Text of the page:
>> michelle has survived a political trial by fire and emerges a star. >> malia, sasha, how do you think mom did? >> i think she did good. >> boosting her husband's popularity as well as her own. >> i think so too. >> and here we are. now cnn can project at 11:00 eastern time, that barack obama is the next president of the united states, the first african-american president in u.s. history. >> it feels like something really big and bold has happened here. like nothing ever in our lifetimes did we expect this to happen. >> i would not be standing here tonight without the unyielding support of my best friend for the last 16 years. >> in her memoir, michelle describes that night. >> the love of my life -- >> it felt like her family got launched out of a cannon into some strange underwater universe.
>> the nation's next first lady, michelle obama. [ cheers ] >> i still get verklempt thinking about what it meant, that image of this splendid african-american family, now the first family of the country. >> the next day, headlines said change has come to america. and i remember thinking at the time, people will interpret that headline in very different ways. >> on inauguration day, everyone was celebrating, but there was in the back of everyone's mind, the fact in the morning, we were going to come in to face an epic financial crisis, two wars, and more pressures than any president had faced probably since franklin roosevelt. and michelle, the god's honest truth, i don't think she knew what she would make of the position and it took her some
time to figure it out. >> there is, as michelle puts it, no handbook for incoming first ladies. >> the role of the first lady is a throwback. we set up the white house as a royal court, in a way. and i think for michelle obama, a modern woman, a career woman, to suddenly be the great man's wife was an adjustment. >> she describes the role as a strange kind of sidecar to the presidency. >> the first lady is not a job. hillary clinton learned that when she turned it into a job. we don't want that. that's going too far. >> she said the one that she took the greatest inspiration from was laura bush. >> after a bruising campaign, michelle is determined to control her own message. >> she starts with a simple statement, deeper than it first appears.
>> how would you define your role as first lady? >> you know, i joke that my first job is going to be mom in chief because with little kids i have to make sure that their feet are on the ground. >> obviously she's going to be mom in chief. >> she's not shy about being the mom in chief. >> describe her role more as first lady. >> she was concerned about her daughters but was also just a savvy way of saying, don't worry. i'm not here to make policy despite my executive experience. >> if i want to play the traditional first lady role, i can play the traditional first lady role, but don't be fooled. in a country that consistently demonizes black mothers, welfare queens, drug addicts, because of the decline of the black family. a statement as simple as, i'm first mom and that's my priority, is something that is profound because it's something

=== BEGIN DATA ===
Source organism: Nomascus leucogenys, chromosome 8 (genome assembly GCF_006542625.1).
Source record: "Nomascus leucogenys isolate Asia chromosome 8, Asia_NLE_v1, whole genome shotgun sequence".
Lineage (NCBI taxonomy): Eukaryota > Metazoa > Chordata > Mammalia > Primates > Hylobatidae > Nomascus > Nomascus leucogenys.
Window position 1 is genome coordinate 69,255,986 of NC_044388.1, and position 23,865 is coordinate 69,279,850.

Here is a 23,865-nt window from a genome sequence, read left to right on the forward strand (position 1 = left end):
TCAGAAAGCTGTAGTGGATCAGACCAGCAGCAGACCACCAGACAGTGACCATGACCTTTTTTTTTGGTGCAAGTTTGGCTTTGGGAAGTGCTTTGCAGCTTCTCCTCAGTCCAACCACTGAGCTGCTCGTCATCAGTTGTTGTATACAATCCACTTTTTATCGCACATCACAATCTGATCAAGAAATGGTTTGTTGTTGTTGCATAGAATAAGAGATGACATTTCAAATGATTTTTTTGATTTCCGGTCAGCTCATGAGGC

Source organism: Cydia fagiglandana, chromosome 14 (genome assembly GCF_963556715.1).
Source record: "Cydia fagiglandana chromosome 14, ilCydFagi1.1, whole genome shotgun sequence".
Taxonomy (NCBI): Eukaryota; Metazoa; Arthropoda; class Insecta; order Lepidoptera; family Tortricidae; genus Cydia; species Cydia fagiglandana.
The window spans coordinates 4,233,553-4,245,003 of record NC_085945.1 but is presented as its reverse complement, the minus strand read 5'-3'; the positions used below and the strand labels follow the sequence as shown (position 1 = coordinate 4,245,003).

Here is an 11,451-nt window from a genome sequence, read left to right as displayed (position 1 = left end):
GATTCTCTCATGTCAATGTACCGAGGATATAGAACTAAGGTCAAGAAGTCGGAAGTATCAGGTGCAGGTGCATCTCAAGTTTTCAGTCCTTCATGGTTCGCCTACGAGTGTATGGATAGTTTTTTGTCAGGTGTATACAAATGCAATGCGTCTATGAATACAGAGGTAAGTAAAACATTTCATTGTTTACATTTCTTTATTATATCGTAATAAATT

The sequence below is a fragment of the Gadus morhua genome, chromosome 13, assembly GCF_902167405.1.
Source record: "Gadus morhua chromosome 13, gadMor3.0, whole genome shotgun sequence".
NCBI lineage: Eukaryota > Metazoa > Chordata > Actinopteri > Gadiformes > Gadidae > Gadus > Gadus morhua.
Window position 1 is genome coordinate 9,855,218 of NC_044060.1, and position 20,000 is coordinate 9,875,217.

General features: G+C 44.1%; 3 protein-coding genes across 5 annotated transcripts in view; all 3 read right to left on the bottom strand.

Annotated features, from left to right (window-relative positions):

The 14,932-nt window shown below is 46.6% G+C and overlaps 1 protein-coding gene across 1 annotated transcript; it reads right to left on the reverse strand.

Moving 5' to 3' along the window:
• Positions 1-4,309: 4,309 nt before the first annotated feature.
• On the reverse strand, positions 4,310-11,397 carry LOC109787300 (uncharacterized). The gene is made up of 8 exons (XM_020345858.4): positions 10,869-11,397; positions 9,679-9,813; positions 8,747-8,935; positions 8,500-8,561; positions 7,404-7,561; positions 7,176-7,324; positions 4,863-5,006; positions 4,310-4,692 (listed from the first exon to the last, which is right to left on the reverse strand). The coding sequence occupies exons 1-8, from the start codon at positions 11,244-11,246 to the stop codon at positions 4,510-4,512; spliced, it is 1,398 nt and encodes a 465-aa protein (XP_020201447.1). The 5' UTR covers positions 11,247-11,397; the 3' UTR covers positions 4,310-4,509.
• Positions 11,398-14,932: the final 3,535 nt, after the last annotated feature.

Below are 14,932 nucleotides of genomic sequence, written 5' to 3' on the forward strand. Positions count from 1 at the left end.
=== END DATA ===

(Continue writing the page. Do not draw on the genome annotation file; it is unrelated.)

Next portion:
that's been denied for black women for so long. >> she decided that in creating her role as first lady, that she was always going to keep in mind the young michelle obama. she says in her memoir, i grew up to the sound of striving. that's what the south side of the chicago was. one of the biggest receptacles for people who were living alabama and mississippi. >> michelle's great aunt and great uncle bought a house on the south shore and invited michelle's mother and father, and of course, michelle and craig, who were then toddlers to move in with them. >> she grew up with cousins around the corner and grandparents around the corner. >> her parents and grandparents were ambitious, they were smart but there were obstacles every step of the way. >> i grew up playing basketball
with michelle's older brother craig. they were shaped by the community. they were forged by the community. and i think she acutely felt the inequity in resources, the inequity in education opportunity. >> in many ways, chicago is the place to create michelle obama. it's a place that is undergirded by a lot of the racial tensions in inequality that will shape her viewpoint in the world. >> this is where dr. king went and was defeated. the poverty and the racism in chicago is so profound that even dr. king can't move it an inch. >> i have never seen even in mississippi and alabama a mob as hostile and hate-filled as i've seen in chicago. >> chicago is a place where politicians are corrupt and idealists go to get defeated. she grew up in the middle of all that. it had been a very long time since politics had been a source
of inspiration for anybody. >> for many, the obamas represent the triumph of inspiration of politics but her optimism is tempered by what she calls the ugly red versus blue dynamic which has taken over washington. >> she goes to watch her husband give his first speech to a joint session of congress. >> members of congress, the first lady of the united states. [ applause ] >> she's looking over this sea as she describes it, a sea of whiteness and maleness. this is ceremonial.